Smallmouth Hardyhead, Atherinosoma microstoma (Günther 1861)


Other Names: Endora's Hardyhead, Fanged Hardyhead, Greyback, Smallmouthed Hardyhead, Small-mouthed Hardyhead

A Smallmouth Hardyhead, Atherinosoma microstoma, at Flinders Pier, Western Port, Victoria, January 2016. Source: Julian K. Finn / Museum Victoria. License: CC by Attribution-NonCommercial

Summary:

Small silvery schooling fishes with two widely separated dorsal fins, a forked tail, large eyes, a tiny mouth and jaws with large canine teeth. During the breeding season, males develop bright orange stripes along their sides.

Smallmouth hardyheads are usually iridescent silvery to olive-green above and paler below, with a distinct mid-lateral stripe. They can tolerate a wide salinity range and are often seen swimming in schools in south-eastern Australia, especially in brackish waters.


Cite this page as:
Bray, D.J. & Thompson, V.J. 2017, Atherinosoma microstoma in Fishes of Australia, accessed 15 Nov 2018, http://fishesofaustralia.net.au/home/species/4633

Smallmouth Hardyhead, Atherinosoma microstoma (Günther 1861)

More Info


Distribution

Endemic to temperate streams, inland lakes, estuaries and adjacent marine areas of south-eastern Australia, from Tuggerah Lakes, New South Wales, to Lake George, South Australia, including coastal and Bass Strait regions of Tasmania and Victoria.

Smallmouth Hardyheads inhabit the lower reaches of coastal drainages and adjacent marine waters, including estuaries and occasionally the lower freshwater reaches of rivers. They often form large schools and prefer estuarine sea-grass habitats, or areas with aquatic vegetation.

Features

Dorsal fin V-IX, I, 8-11; Anal fin I, 8-13; Caudal fin 17; Pectoral fin 12-16; Pelvic fin I, 5; Gill rakers 12-15; Vertebrae 37-42; Midlateral scales 36-41; Transverse scales 7.

Head and body: Body long and slender, dorsal profile almost flat, ventral profile convex; caudal peduncle long, slender. Head moderately large, snout pointed to slightly rounded, eye large, positioned high on side of head near dorsal profile. Mouth small, terminal, upturned, barely protrusible, lips thin, gape not quite reaching eye. Jaws teeth fine, with larger and distinctly fang-like canines; vomer and palatines usually with obvious teeth.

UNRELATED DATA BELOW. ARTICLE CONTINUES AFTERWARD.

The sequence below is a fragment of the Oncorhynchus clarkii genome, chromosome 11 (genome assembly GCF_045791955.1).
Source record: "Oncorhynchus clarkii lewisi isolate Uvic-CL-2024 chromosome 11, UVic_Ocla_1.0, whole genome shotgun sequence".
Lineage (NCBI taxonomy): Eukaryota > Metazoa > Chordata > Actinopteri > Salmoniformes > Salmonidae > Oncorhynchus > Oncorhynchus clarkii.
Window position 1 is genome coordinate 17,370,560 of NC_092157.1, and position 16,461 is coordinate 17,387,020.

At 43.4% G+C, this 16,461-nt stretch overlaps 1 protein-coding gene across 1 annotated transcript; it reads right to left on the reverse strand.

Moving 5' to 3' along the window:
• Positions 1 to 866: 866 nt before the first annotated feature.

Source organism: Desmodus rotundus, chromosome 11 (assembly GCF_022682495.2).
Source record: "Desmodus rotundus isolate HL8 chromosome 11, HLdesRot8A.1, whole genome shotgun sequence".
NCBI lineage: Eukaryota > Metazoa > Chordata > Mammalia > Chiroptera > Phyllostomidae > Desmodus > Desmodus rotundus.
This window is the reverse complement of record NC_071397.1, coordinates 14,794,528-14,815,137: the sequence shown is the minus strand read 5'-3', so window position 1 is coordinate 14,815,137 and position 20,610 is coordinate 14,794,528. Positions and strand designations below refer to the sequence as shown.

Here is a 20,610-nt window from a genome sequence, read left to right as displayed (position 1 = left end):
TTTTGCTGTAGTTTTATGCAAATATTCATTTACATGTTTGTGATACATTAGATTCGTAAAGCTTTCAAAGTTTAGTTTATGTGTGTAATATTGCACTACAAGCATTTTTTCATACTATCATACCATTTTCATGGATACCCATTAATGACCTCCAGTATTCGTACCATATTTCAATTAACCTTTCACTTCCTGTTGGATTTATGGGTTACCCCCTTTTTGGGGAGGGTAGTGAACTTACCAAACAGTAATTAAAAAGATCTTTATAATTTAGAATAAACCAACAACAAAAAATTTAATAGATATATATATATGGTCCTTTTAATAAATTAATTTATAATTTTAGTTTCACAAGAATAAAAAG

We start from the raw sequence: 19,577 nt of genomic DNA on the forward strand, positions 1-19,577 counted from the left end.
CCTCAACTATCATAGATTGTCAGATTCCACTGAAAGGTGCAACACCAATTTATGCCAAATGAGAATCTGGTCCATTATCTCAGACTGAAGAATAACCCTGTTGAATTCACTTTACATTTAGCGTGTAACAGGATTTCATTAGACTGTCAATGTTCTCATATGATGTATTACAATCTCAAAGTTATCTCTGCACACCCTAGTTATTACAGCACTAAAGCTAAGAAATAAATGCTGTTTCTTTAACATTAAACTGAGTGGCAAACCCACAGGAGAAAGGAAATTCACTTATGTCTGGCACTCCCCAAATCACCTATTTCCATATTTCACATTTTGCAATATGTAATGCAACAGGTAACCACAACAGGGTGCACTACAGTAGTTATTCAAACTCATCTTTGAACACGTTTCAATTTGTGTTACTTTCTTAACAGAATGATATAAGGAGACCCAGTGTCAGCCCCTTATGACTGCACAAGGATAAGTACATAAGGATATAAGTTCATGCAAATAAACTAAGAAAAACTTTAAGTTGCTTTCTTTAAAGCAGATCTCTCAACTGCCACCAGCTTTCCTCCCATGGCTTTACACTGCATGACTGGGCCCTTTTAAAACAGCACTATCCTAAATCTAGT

Scales: head and body covered with large cycloid scales, lateral line absent.

Fins: Two short-based dorsal fins, first small, centred on back, originating three to six scales in front of vertical through pelvic-fin tips, widely separated from second dorsal fin by six to ten scales. Second dorsal fin high, tapering sharply posteriorly, base longer than that of first dorsal fin. Anal fin similar to and nearly opposite second dorsal fin. Caudal fin forked, fin tips pointed, upper lobe slightly longer than lower lobe. Pectoral-fin base mostly above middle of side. Pelvic fins small, abdominal, originating below or just behind pectoral-fin tip; pelvic-fin tips reaching just before to just beyond anus.

Size

To 10.7 cm standard length

Colour

Translucent green to olive green above, pale green, yellowish or silvery below; midlateral stripe broad, silvery, brown or coppery red; abdomen, opercle and preopercle usually silvery with blue or green iridescent sheen; fins transparent; operculum bright silver, eye silver. During the breeding season, males develop bright orange stripes along their sides.

Feeding

Feed mostly on small benthic crustaceans, insects, gastropods and polychaete worms.

Biology

Smallmouth Hardyheads are short-lived and breed from September to October before dying shortly afterwards. The sexes are separate and fertilisation is external. They spawn in pairs, and females lay demersal eggs amongst aquatic vegetation. The pelagic larvae hatch after 5-7 days.

Fisheries

Although there is no fishery for Smallmouth Hardyheads, they are often used as bait by recreational anglers.

Conservation

Not evaluated

Remarks

Smallmouth hardyheads are remarkably euryhaline, able to tolerate a broad range of salinities. They live in almost pure freshwater in Tasmania, as well as in some highly saline Victorian lakes.

Similar Species

The similar Elongate Hardyhead, Atherinosoma elongatadiffers in having 3 scale rows above the lateral line, no tooth patches on the tongue, and a slightly more slender body - vs 2 scale rows above the lateral line and oval tooth patches on the tongue, and occurring in freshwater to marine habitats.

Etymology

Atherinosoma is from Greek meaning pointed body and microstoma is from Greek meaning small mouth.